1) In general, to whom is the poem addressed?
2) What kind of change in tone or meaning is signalled by the "but" beginning line nine?
3) Vocabulary: untrimmed, line 8.
4) Vocabulary: ow'st This is a contraction for ownest, which might make it easier to find.
5) How would the speaker answer the question he poses in the first line? Why does he think this comparison would/would not work?
1) How is the lover better than a summer's day?
2) What effect does the spondee in line three have? Why do you think Shakespeare chose not to use iambic there?
3) What does the final couplet have to say about the relationship between life and art? Do you think that the final couplet changes the focus of the poem at all?
4) What syllables are stressed in the final line of the poem? How do those stressed syllables reinforce the meanings of the line? In other words, how does form emphasize meaning in this case?
1) Why do you think Hart did not use the sonnet form? Do you think there is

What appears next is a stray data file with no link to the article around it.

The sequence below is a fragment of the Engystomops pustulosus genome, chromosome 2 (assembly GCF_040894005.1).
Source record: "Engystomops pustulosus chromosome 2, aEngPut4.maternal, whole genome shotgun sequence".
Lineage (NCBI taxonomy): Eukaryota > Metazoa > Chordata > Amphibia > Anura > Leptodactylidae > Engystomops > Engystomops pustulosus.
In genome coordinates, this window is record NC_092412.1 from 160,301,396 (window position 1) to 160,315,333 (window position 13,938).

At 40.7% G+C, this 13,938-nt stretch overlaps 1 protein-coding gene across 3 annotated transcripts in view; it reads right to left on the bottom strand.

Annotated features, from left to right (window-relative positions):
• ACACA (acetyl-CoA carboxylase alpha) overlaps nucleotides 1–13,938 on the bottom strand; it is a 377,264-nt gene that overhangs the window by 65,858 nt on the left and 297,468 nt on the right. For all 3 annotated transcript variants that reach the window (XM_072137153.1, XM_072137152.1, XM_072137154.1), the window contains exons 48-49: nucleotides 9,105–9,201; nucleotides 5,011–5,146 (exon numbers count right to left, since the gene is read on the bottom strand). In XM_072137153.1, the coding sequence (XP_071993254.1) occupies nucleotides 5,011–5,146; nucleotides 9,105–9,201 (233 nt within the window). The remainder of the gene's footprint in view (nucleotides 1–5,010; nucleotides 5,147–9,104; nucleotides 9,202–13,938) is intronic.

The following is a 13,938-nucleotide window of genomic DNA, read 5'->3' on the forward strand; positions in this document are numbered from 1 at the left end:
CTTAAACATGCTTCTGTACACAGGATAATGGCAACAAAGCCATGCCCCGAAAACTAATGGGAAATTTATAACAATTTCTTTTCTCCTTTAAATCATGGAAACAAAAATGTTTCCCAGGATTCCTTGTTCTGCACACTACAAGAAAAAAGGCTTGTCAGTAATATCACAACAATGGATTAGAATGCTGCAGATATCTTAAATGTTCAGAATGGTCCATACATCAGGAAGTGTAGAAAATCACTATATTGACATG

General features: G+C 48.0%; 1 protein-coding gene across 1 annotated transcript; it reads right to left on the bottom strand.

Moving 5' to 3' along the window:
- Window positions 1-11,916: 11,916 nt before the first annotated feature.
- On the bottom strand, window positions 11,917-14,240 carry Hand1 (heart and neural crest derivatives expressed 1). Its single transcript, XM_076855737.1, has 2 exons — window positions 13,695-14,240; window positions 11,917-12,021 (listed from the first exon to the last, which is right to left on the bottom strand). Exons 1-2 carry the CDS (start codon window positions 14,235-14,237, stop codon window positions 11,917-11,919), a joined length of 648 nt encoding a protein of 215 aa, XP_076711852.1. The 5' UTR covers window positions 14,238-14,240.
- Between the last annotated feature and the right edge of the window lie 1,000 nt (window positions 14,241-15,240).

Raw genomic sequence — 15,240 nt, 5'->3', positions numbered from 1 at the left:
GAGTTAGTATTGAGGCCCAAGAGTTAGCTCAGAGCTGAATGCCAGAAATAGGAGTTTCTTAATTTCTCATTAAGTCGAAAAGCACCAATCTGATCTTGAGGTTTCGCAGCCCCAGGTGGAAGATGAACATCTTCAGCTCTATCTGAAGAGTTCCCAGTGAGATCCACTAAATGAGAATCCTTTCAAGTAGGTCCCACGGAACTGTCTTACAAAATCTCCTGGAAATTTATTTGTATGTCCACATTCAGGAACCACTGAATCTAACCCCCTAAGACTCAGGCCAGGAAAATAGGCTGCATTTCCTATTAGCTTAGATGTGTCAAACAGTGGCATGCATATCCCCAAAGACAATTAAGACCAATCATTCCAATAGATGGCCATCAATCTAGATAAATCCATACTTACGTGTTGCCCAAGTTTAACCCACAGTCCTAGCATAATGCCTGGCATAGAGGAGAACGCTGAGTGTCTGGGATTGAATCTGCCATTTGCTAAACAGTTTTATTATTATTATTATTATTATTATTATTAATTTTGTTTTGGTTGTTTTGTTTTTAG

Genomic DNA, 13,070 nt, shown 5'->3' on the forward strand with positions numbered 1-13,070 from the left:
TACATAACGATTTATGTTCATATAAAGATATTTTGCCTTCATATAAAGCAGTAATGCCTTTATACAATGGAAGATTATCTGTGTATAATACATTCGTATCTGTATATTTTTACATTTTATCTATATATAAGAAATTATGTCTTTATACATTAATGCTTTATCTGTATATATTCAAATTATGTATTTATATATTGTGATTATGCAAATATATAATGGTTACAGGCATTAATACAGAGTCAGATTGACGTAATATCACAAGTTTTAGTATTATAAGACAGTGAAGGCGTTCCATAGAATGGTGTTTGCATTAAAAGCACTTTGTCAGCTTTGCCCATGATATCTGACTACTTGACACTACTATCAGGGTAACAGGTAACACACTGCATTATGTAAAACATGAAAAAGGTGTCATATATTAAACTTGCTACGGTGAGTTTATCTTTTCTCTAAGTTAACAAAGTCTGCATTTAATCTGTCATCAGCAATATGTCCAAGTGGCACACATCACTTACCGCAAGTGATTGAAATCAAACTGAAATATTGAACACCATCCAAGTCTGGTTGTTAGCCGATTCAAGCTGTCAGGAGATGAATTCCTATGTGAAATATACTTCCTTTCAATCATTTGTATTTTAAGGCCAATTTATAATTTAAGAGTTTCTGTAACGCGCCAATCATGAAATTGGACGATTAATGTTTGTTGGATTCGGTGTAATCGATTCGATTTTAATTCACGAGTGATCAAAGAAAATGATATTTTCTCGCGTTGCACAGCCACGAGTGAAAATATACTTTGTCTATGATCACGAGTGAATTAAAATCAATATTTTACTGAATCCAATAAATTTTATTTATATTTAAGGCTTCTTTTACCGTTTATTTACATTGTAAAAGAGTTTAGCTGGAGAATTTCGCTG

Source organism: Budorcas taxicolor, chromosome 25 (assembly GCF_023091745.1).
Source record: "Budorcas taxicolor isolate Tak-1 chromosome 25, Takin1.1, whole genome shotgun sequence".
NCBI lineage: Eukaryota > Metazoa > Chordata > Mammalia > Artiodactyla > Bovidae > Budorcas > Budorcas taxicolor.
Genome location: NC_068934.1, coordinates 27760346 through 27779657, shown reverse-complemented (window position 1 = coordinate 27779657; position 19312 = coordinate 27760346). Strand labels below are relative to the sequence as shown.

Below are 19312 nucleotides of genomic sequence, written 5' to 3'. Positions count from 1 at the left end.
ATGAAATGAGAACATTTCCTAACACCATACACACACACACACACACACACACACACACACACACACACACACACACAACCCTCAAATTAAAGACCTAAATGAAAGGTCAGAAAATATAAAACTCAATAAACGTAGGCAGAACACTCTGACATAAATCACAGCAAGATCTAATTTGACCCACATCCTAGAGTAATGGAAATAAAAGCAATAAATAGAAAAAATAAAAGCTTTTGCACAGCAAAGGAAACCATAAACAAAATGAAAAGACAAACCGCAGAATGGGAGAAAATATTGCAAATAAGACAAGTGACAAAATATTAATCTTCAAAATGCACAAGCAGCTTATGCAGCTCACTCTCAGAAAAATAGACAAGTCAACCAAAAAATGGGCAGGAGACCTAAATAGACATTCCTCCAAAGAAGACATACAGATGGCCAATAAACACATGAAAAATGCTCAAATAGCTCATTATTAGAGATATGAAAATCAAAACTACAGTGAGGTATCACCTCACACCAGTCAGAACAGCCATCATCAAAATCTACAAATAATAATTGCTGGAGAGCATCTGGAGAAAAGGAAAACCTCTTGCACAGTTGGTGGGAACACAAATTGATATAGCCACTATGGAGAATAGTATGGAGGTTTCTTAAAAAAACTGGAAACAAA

any significance in the fact that his version of the poem has 13 lines?
2) What kind of rhyme scheme does the poem have? How does the rhyme and rhythm of the poem effect the tone of the poem?
3) What is the speaker's tone?
4) Vocabulary: What are "dog days" (line 1)? How do you think this choice of words adds to the humor of the poem?
5) Vocabulary: sub-let? What kind of images does this word lend to the poem?
1) How Shakespeare discusses his mistress changes subtly from quatrain to quatrain.
What are some of the differences you can notice?
2) Vocabulary: mistress (line 1)? What is the meaning of the word to Shakespeare and his contemporaries?
3) Vocabulary: dun (line 3). What image does this word give us?
4) Vocabulary: damasked (line 5). How does this word add to the image?
1) Jot down a description of the mistress based on the images we see in the
2) What is the speaker thinking? Does he love this woman or not? The final couplet is telling.
3) Like "Shall I Compare Thee," this poem isn't totally about love. What is Shakespeare saying about art and artists in this poem?